Morning crime dogs: I am a little under the weather this week. The big bad virus finally caught up with me. I am multi-vaxed, have a mild case and am on the mend. But not thinking too well. So, if you don’t mind I am going to honor the TENTH anniversary (four days ago!) of my joining The Kill Zone (thank you Joe Moore for the invite) and re-post my very first post. See you next time.
By PJ Parrish
It’s three in the morning and I can’t sleep — again. My story is a giant hairball in my brain but it’s more than that. I am obsessing about the world of publishing and my little place within it. There is so much uncertainty in our business right now. Bookstores are closing, advances are shrinking, houses are paring their lists down to sure-fire bestsellers, and we are all groping for something to grab onto as the publishing earthquake rumbles beneath our feet.
I retreat to the sofa, remote in hand, searching for something to quiet the questions in my head.
Have I used up all my good plot ideas?
Is it too late to switch to erotica?
Should I take out a loan to go to Thrillerfest?
How did that hack get a movie option?
What should I write about for my first Kill Zone blog?
Did I remember to give the dogs their meds?
In the darkness, the ceiling shimmers with fifty-seven channels of nothing on. Then, suddenly, there she is — Lucy Ricardo. My muse, my all, my Ambien. Before I know it, eight episodes have passed and the sky is lightening with a new day. I have an epiphany. Everything I need to know about surviving in publishing today can be learned from “I Love Lucy.”
SPEED IT UP!
When Lucy needed to make money she went to work in a chocolate factory but found out it wasn’t easy keeping up. Time was we could get by doing one book a year. Not anymore. Maybe we can blame James Patterson who is fond of comparing novels to real estate — i.e., the only thing that matters is how much room your books take up on the shelf (real or virtual). But the eBook age has accelerated the metabolism of publishing and many of us are pulling extra shifts, churning out novellas, short stories and even an extra book a year. Lisa Scottoline in ther New York Times interview, called it “feeding the maw.” What I call it can’t be printed here. Sigh. But I get it.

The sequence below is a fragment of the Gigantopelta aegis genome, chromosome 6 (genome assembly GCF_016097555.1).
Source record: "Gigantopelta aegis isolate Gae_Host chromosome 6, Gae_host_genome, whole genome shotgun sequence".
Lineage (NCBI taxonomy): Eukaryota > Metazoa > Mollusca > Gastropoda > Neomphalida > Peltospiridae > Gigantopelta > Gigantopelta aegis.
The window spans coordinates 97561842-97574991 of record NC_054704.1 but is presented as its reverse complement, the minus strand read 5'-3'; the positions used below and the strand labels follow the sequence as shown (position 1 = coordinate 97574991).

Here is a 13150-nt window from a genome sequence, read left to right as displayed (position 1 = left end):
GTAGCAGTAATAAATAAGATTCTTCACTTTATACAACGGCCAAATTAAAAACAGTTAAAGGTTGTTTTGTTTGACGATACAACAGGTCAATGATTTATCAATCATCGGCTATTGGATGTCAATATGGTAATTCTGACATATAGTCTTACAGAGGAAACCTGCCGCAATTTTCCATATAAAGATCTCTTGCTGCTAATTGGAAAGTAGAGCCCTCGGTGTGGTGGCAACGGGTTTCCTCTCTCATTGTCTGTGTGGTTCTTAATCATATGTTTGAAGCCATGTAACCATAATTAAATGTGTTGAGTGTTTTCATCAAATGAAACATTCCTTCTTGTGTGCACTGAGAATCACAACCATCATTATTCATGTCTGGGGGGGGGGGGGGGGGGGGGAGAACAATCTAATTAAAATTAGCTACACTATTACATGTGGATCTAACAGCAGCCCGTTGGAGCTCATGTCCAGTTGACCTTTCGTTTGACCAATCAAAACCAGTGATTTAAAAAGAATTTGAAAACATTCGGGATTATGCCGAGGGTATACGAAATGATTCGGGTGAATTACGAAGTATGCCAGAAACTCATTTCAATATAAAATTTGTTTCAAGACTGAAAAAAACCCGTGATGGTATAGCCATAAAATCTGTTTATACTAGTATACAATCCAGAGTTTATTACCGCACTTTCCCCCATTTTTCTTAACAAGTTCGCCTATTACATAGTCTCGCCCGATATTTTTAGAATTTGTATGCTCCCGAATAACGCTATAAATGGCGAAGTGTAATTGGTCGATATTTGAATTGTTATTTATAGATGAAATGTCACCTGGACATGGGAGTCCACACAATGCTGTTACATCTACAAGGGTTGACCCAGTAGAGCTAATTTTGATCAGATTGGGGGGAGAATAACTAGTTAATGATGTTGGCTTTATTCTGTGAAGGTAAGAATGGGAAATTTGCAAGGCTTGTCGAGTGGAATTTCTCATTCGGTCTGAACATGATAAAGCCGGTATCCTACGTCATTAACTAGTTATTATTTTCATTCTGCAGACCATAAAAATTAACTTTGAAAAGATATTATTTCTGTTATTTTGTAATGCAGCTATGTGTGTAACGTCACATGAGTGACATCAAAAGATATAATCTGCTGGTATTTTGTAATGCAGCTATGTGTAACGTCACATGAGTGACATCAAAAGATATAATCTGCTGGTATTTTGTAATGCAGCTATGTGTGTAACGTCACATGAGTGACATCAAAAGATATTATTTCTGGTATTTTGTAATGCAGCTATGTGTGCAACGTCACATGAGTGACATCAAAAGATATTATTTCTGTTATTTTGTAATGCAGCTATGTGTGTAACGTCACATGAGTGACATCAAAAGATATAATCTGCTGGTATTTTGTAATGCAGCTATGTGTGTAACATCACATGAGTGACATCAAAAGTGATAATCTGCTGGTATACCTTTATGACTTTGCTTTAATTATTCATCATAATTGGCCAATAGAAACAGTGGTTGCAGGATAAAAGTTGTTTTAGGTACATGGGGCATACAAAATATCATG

The Lesson from Lucy: Try not to obsess about keeping up or about other people’s success. Measure progress by your own achievement not by other writers. Yes, you have to produce well and often but try to keep your wits about you and set a good daily pace. Yes, daily. Do as I say, not as I do.
What did the artistically thwarted Lucy do when she wanted to be in the movie “Bitter Grapes?” She went to a vineyard and became Italian. Is your series on life support? Are you in midlist limbo? Maybe you just need a change of identity. If you write dark, try light. Jump-start your brain by switching to short stories. Leave your amateur sleuth and write a standalone thriller. Got the bad numbers at Amazon blues? Adopt a pen name and start over. Or it might be time to try self-publishing. Yes, it’s a tough route, and you’ll work your butt off doing things that have nothing to do with the real joy of writing. But sometimes you have to start over. Just do your homework. (Our archives here are filled with tons of great self-pubbing advice.)
When Ricky and the Mertzes forgot her birthday, Lucy joined the Friends of the Friendless. (“We are friends of the friendless, yes we are! We are here for the downtrodden and we sober up the sodden!”). Truth is, publishers aren’t putting out anymore (publicity-wise). So we writers just need to get ourselves out there more. No, a pretty website isn’t enough. Now you need to be on Facebook et al. You might need to Tweet even if you’re a twit with nothing to say. Beyond that, make REAL friends in the business. I know you’re probably an introvert at heart. Most writers are. But try to get out and meet other writers. Go to conferences if you can afford it. Join a good critique group. Find support wherever you can because this business can be pretty rough and sometimes very lonely.
I need a nap. Or maybe a glass of good Sancerre. Probably both. All this advice about what we should be doing to sell ourselves and our books. And you know whose voice I keep hearing? Neil Nyren. He’s the (now retired) president of Penguin-Putnam books and a friend of mine. (Yeah, I’m namedropping.) At SleuthFest one year, Neil said, “all the time you’re doing that other stuff you could be writing a better book.” I need to remember that. I need to believe it.
What about Lucy? She tried too hard and ended up too sick to eat chocolate and dyed too blue to get in that Italian movie. And then there is the episode where she tries to write a novel. Ricky and the Mertzes pooh-pooh her ambitions (does that sound familiar?). She sends out her manuscript, and an editor contacts her saying he wants to publish her novel. He waves a check in front of her face. All is lovely until he tells her he wants to publish her book as non-fiction and change the title. The new title:
“Don’t Let This Happen To You!”
See, it could be worse.